The embattled airports operator BAA yesterday drafted in City grandee Sir Nigel Rudd as chairman as the embattled company attempts to put a lid on torrent of criticism over the state of its airports.
Sir Nigel, 61, deputy chairman of Barclays, takes over from Rafael del Pino, head of BAA's owner Ferrovial, who was forced to step in as interim chairman when Marcus Agius became head of Barclays in December.
The serial non-executive director admitted the job was "the most challenging role that I have every undertaken". He said: "BAA faces a number of well-documented challenges, but I am heartened that it has supportive long-term shareholders and a first-class chief executive in Stephen Nelson. We need to transform Britain's biggest airports throughout the coming years. I believe it can be done and I am determined to get the results our passengers deserve."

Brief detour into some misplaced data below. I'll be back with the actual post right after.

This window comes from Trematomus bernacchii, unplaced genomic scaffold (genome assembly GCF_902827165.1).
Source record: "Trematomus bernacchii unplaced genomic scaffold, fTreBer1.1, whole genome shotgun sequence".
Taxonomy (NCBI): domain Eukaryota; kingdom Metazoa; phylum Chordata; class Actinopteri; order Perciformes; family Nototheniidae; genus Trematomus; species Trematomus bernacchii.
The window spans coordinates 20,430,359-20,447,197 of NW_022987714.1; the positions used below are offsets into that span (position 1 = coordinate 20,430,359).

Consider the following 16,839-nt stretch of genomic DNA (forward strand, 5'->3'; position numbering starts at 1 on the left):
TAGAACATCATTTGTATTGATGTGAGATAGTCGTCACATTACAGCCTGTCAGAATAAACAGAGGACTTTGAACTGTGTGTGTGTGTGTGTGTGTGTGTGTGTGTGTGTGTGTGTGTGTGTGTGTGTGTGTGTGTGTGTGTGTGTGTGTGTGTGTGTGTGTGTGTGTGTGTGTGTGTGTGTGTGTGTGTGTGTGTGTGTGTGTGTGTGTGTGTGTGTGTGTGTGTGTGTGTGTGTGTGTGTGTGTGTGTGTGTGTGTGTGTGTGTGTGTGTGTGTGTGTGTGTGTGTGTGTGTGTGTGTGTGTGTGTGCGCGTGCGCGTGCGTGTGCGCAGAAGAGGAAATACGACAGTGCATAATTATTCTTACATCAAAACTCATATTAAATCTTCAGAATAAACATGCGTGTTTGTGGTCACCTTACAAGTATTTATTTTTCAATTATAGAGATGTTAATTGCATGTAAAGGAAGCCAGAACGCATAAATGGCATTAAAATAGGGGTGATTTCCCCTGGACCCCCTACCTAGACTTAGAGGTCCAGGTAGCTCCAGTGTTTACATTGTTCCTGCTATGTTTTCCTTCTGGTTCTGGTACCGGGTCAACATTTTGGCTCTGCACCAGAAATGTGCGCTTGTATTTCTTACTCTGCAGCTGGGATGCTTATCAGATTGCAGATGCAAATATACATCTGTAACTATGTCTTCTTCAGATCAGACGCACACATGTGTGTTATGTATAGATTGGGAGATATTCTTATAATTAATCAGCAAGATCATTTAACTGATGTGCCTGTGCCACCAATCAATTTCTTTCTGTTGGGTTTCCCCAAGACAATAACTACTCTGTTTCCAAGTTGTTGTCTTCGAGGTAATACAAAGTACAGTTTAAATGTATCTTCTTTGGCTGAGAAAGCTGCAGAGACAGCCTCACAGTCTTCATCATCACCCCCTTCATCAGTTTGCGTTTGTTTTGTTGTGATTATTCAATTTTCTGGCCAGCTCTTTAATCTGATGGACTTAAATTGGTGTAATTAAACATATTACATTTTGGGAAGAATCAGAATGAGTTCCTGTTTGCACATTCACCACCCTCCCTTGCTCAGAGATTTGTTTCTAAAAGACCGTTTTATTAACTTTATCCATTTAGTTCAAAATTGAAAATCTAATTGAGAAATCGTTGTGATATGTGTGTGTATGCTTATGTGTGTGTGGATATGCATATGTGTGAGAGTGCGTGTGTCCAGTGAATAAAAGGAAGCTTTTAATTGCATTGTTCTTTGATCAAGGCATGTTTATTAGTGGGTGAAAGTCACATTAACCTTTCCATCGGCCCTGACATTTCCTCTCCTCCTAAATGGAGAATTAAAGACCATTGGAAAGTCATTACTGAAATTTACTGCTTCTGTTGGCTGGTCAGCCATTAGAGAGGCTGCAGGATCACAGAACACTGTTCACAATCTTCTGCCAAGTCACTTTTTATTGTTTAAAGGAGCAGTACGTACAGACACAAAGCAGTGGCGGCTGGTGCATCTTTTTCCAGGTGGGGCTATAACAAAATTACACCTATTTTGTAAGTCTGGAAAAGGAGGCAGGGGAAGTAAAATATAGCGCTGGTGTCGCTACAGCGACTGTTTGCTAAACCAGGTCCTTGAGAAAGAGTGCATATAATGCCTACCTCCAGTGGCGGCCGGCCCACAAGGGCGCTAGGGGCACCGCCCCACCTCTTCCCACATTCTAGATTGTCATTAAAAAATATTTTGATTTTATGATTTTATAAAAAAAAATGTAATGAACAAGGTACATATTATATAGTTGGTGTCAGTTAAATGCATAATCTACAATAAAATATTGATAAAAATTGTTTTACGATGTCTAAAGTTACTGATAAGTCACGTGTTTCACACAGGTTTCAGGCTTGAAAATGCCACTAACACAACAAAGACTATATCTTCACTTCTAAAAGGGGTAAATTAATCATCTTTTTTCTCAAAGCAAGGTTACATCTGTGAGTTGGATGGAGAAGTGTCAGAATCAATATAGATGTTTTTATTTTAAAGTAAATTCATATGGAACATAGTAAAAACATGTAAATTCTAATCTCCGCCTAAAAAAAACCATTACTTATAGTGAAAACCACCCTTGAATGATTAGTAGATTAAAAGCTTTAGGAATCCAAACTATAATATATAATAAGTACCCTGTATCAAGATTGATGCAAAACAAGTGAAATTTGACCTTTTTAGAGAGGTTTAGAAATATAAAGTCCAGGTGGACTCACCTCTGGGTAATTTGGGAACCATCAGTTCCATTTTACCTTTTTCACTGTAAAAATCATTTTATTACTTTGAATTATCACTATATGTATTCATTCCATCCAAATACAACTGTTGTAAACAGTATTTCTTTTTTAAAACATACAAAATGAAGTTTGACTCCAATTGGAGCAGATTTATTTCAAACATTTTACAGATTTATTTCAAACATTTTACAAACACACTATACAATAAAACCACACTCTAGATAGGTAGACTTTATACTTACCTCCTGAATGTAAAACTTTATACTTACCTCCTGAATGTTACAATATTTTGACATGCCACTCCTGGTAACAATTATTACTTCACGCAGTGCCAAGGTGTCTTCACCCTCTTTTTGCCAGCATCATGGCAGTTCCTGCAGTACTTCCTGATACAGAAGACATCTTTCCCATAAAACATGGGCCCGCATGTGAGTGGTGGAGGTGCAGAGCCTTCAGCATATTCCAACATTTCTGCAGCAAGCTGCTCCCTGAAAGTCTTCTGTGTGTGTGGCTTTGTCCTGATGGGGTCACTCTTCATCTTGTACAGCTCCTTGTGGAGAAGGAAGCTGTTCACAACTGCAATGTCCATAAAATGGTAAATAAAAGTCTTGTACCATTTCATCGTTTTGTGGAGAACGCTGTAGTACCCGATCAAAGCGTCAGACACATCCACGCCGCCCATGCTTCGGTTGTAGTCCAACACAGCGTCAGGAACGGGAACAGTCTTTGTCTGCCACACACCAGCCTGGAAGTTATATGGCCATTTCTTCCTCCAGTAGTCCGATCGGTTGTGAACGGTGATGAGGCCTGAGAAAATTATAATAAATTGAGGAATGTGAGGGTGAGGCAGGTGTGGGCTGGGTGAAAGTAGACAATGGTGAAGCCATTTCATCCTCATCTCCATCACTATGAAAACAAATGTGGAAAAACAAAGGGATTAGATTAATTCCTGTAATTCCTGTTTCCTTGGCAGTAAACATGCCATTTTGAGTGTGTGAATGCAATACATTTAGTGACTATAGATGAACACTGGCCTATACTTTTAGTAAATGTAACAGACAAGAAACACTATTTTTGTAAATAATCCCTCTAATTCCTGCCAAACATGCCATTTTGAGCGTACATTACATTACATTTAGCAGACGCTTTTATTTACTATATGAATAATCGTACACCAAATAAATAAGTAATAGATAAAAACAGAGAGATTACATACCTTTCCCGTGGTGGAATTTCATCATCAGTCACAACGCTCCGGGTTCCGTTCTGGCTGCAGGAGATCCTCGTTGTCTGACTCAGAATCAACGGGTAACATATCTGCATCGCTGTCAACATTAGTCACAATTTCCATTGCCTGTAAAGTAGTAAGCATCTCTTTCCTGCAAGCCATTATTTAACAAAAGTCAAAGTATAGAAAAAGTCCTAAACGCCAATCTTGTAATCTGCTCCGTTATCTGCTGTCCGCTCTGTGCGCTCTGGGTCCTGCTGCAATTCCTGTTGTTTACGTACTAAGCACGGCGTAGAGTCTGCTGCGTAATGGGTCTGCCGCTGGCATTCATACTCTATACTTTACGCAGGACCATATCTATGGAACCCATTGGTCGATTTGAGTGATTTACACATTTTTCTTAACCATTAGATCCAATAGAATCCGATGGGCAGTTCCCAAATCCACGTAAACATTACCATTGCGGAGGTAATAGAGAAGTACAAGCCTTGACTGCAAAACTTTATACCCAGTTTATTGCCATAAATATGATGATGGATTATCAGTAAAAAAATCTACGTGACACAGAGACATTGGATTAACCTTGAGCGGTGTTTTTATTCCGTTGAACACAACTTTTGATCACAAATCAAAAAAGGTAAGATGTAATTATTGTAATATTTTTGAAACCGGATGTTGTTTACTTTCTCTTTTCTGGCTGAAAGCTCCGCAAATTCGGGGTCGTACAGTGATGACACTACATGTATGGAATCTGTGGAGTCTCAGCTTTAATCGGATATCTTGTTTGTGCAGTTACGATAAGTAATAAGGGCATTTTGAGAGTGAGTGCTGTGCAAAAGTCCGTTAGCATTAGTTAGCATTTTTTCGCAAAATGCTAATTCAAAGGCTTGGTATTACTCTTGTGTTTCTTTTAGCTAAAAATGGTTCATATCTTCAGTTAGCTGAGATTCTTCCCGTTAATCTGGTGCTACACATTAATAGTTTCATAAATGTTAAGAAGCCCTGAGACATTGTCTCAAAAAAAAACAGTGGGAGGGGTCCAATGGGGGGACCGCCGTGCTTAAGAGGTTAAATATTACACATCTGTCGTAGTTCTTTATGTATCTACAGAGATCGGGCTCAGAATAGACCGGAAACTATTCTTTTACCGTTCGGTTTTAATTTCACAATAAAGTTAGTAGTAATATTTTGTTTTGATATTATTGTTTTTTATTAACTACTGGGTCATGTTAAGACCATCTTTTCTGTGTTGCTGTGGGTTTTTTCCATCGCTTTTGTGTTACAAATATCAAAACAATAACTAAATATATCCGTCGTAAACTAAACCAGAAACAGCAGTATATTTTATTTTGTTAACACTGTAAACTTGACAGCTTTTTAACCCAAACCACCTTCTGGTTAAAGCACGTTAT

It is thought that Sir Nigel received assurances that he will be able to run the BAA board along the lines of a plc without having to constantly look over his shoulder to Madrid.
The high-profile appointment comes just a day after the company was in damage-limitation mode again as it sought to quash rumours of 2,000 back office job losses as part of an efficiency programme. On the same day, BAA – which has refused to put a figure on the job losses but said it did not recognise the 2,000 figure – announced that Donald Dowds, the director of safety, was leaving. He is the latest in a string of senior departures from the company since the Ferrovial led £10.1bn takeover last year.
BAA has faced criticism over the state of Heathrow Airport, with City Minister, Kitty Ussher, warning that it could threaten the Britain's pre-eminent financial services industry and London mayor Ken Livingstone saying that it "shames" the city.
Sir Nigel will be joined on the BAA board by Lord Stevens, the former Metropolitan Police Commissioner.Reuse content